U.S. Supreme Court

Will Crime Lab Decision Fall? Sotomayor Sends ‘Mixed Signals’

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Justice Antonin Scalia had a rhetorical question during oral arguments yesterday in a case that asks when lab analysts must testify to satisfy a June confrontation clause ruling called Melendez-Diaz v. Massachusetts.

Scalia had written the majority opinion in Melendez-Diaz, holding that crime lab evidence can’t be used at trial unless the analysts are subject to cross-examination, the New York Times reports. Now the issue is before the court once again in Briscoe v. Virginia, and one of the justices in the five-member Melendez-Diaz majority, David H. Souter, is no longer on the court.

“Why is this case here except as an opportunity to upset Melendez-Diaz?” Scalia asked. When a lawyer tried to answer, Scalia explained the question was more of a comment. “I’m criticizing us for taking the case,” he said.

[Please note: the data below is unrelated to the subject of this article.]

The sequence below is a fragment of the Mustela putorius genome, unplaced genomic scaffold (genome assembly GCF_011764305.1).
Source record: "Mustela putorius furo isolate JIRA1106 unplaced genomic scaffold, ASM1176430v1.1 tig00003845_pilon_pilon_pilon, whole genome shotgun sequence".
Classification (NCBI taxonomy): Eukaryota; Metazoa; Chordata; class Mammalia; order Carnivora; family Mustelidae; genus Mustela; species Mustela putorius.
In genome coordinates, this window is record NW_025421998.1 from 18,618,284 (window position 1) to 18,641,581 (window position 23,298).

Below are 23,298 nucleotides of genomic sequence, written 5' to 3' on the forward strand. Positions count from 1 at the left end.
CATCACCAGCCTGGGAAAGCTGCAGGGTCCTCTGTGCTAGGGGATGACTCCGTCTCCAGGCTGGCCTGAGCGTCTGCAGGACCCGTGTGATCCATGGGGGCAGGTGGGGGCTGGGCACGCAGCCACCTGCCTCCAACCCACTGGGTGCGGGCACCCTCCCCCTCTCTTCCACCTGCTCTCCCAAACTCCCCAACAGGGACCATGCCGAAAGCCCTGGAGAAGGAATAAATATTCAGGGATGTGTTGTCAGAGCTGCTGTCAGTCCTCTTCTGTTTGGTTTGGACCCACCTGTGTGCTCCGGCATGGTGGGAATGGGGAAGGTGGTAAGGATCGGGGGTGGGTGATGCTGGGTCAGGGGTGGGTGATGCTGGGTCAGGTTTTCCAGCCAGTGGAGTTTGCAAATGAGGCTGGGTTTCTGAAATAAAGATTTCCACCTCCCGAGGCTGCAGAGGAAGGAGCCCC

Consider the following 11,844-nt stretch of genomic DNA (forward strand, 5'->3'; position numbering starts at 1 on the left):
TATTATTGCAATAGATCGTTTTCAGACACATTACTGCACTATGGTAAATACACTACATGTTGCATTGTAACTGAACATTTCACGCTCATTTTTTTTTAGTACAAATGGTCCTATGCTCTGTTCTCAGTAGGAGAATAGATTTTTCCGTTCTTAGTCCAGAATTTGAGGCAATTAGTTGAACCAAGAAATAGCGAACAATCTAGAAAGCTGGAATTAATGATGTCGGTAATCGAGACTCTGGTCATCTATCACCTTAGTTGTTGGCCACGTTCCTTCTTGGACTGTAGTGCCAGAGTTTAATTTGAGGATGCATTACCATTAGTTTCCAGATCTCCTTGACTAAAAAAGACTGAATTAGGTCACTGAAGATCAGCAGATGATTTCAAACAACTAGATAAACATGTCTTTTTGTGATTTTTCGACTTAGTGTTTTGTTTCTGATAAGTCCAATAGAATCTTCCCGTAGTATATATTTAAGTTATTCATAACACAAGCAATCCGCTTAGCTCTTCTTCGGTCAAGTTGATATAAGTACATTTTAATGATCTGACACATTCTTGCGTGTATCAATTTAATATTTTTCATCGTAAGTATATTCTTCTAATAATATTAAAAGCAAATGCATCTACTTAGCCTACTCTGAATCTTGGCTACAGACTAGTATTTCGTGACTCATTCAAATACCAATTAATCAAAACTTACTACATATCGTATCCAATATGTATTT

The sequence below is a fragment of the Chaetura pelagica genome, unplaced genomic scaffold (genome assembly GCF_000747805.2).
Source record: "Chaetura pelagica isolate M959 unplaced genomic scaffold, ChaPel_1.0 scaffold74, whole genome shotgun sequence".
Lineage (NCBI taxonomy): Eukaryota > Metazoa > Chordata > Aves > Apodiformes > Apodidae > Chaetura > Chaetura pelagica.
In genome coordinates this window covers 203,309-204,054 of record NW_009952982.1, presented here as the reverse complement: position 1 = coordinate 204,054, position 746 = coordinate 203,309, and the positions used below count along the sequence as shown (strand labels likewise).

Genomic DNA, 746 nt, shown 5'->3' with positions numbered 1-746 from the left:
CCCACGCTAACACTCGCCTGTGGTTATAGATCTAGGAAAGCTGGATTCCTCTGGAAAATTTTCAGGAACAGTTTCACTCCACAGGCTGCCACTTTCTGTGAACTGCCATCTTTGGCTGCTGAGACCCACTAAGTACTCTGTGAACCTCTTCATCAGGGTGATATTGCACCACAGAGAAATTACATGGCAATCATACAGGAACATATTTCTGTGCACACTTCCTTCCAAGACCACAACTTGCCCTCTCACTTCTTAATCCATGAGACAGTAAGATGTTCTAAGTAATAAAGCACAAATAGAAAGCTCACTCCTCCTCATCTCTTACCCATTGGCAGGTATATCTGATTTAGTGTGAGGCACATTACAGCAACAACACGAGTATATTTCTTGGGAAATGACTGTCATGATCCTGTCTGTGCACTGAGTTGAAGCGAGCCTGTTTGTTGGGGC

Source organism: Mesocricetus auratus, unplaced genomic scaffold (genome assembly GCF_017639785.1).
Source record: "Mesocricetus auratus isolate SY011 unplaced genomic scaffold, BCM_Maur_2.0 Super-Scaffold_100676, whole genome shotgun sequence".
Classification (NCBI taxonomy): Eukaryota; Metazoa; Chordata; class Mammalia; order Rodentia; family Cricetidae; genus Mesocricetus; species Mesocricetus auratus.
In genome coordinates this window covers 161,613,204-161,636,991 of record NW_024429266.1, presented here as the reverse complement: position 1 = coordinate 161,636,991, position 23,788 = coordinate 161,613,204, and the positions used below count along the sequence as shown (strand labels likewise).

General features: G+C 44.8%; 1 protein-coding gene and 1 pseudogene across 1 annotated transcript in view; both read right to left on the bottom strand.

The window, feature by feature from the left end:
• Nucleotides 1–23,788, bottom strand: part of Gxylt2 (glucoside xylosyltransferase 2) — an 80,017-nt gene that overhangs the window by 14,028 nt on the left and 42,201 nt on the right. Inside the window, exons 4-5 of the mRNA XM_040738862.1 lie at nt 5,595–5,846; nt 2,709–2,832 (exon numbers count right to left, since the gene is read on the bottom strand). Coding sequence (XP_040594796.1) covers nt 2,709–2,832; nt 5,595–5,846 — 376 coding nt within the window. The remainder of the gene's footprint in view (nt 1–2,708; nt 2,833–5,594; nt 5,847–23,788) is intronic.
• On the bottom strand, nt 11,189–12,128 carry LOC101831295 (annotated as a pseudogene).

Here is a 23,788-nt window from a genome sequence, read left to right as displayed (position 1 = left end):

All eyes are now Souter’s replacement, Justice Sonia Sotomayor, a former prosecutor. She grilled lawyers for both sides, according to the Times and the National Law Journal.

According to the NLJ, Sotomayor “sent out mixed signals on whether she would provide the vote needed for reversal.” But the Times says that, based on the argument, “there was little reason to think that Justice Sotomayor was inclined to do anything particularly dramatic. She asked the first 10 questions, but she seemed focused on how to put the earlier decision into effect rather than whether it should be overruled.”

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